American in Spain

Easter Bible Study

April 10, 2009

thumbToday is Good Friday. Before you read the rest of this post, I want you to hold the answers to two questions in your head: 1) What day of the week did Jesus die? and 2) What day of the week was his tomb found empty? Got the answers? Good.

Yesterday at lunch, I had more or less the following discussion with my in-laws:

Me: "Mmmm! These are good beans! Is that a bit of a meaty flavor?" Wife: "No. We're not having meat today, tomorrow, or the next day." Me: "Why not?" Wife: "Because Jesus is dead." Me: "Jesus has been dead for a long time." Wife: "Because Jesus is symbolically dead."

. . . some bean consumption . . .

Me: "But Jesus isn't even symbolically dead yet. He symbolically dies tomorrow on Good Friday." Mom-in-law: "It's like the saying goes, 'Christ died on Thursday, was buried on Friday, on Saturday came the glory, and on Sunday he ascended.'" [that's loosely translated] Me: "No, I'm pretty sure he died on Friday." Wife: [with a "drop it!" look on her face] "If the saying says it, it's true for us!" Me: "Okay."

After lunch, I wandered over to the Good Friday wikipedia entry and saw that I had been correct. Christ died on Friday. Score one for me! That night, as I was lying in bed, I started to think about this topic again. Something wasn't right. Jesus was supposed to be dead for three days before disappearing, but there are only two days between Good Friday and Easter Sunday. Surely they don't call it three days if he died at noon on Friday and was found missing on Sunday at dusk. That's only 2 days and 6 hours! Could the Spanish saying of his Thursday death be correct? So I asked Google. It turns out the answer, like most things in The Bible, is fuzzy at best.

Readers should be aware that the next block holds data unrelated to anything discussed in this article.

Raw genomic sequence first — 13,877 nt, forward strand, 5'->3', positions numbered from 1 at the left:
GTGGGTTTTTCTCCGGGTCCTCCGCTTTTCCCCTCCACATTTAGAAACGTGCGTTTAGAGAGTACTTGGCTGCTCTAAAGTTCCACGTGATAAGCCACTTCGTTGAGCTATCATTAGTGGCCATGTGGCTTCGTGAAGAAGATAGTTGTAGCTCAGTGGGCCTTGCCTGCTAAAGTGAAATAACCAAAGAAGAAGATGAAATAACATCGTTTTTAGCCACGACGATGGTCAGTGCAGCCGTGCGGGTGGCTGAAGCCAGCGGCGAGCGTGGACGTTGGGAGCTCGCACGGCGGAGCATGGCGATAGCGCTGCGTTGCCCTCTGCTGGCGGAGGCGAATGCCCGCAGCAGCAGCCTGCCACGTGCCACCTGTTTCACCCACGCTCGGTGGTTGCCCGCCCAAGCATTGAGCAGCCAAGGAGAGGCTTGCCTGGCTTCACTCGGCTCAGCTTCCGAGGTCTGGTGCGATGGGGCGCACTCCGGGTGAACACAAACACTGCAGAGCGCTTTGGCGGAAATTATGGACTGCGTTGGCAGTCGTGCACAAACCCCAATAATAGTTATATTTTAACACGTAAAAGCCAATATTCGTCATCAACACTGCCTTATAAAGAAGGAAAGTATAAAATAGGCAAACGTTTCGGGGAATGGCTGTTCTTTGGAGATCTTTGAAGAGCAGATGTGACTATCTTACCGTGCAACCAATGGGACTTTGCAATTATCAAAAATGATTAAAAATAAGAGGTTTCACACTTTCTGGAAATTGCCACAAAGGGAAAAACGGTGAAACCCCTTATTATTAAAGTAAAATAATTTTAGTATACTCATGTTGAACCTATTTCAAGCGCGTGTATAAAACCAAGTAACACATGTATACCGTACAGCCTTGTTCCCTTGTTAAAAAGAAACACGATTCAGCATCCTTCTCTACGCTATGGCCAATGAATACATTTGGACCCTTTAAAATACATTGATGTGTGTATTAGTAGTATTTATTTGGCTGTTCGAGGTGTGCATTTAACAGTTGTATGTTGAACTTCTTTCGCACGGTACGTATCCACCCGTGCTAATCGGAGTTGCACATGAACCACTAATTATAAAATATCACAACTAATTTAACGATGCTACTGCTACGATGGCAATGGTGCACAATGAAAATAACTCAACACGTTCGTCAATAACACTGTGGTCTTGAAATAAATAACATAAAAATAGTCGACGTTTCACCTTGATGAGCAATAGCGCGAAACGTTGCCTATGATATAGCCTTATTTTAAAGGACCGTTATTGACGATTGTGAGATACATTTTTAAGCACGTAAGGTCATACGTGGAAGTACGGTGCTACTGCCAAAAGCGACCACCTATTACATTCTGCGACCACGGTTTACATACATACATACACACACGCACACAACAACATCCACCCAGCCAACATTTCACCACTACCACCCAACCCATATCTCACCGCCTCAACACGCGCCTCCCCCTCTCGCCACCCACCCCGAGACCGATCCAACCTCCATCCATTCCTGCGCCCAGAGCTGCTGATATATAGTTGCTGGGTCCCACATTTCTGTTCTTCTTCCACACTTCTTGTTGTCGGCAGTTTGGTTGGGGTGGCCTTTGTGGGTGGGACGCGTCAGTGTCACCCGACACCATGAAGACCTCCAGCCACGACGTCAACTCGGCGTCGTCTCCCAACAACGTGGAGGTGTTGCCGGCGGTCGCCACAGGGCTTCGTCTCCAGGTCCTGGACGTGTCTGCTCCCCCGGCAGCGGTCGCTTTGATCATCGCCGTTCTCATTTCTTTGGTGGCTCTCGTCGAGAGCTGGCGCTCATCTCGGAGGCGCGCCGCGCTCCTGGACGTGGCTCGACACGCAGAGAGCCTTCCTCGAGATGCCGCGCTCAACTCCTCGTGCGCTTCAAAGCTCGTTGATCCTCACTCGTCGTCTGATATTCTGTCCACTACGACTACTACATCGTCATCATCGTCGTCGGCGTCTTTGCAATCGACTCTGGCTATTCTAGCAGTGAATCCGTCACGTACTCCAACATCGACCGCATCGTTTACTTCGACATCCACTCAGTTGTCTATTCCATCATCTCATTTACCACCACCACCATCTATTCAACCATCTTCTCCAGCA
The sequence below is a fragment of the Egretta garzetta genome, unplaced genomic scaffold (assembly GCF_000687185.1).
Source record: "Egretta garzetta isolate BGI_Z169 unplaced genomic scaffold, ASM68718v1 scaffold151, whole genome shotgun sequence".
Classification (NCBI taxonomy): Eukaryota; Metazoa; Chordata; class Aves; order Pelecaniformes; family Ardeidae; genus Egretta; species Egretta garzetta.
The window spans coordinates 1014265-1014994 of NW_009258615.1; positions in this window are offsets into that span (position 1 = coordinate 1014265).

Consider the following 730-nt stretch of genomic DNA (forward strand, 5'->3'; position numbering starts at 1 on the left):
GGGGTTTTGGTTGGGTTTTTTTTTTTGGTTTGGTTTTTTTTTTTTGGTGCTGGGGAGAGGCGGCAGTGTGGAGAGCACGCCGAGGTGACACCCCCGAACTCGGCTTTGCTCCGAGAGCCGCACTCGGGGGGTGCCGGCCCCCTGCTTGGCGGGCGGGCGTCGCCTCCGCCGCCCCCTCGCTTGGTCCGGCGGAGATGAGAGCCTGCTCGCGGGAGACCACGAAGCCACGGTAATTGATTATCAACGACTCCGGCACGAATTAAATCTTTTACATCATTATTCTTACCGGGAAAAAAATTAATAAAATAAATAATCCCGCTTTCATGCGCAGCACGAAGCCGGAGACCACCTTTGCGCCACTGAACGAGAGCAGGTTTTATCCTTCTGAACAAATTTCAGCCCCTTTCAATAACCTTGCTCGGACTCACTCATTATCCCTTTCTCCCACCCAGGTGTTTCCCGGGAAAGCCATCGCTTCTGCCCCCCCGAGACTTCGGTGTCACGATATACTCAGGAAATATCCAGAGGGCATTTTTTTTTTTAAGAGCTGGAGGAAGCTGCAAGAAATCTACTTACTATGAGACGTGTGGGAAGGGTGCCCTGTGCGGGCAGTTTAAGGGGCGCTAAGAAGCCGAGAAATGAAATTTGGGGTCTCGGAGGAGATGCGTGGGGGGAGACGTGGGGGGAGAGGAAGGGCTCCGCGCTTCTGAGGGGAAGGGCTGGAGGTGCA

Apparently it's really, really important that Jesus was dead for exactly three days and three nights, since that is how he promised to prove to his followers that he was the Messiah. So out goes the Friday to Sunday idea. What day did he die? Well, three different scriptures all say "the day before the Sabbath". This leads most people to conclude that it was Friday. But apparently they used the term Sabbath for all kinds of religious holidays, such as the first day of Passover, no matter what day of the week it fell on. And not only that, but there are other references to there being multiple Sabbaths that week. There goes the Good Friday death theory.

Unfortunately, the same goes for the Sunday ascension. The two lines of scripture that relate the day of the week to finding Jesus' tomb empty both say that it happened on the evening of the Sabbath, and thus probably on Saturday evening. Oops.

The most reasonable conclusion to me, given that any of this stuff is remotely true, is that he died on Wednesday, there was an irregular Sabbath on Thursday, and his tomb was found empty on Saturday evening, three days and three nights after his death. If you answered Wednesday and Saturday to the questions at the beginning of this post, pat yourself on the back and have a Cadbury Creme Egg.

Personally, I'm amazed that the details of something like the key to eternal salvation would be so poorly understood. It just goes to show how people like the idea so much that they actively try not to think about or investigate the details. Both my American cultural understanding and my family's Spanish cultural understanding were flawed.

Happy Easter!

Most of my research for this post was done on this wonderfully detailed Bible study page.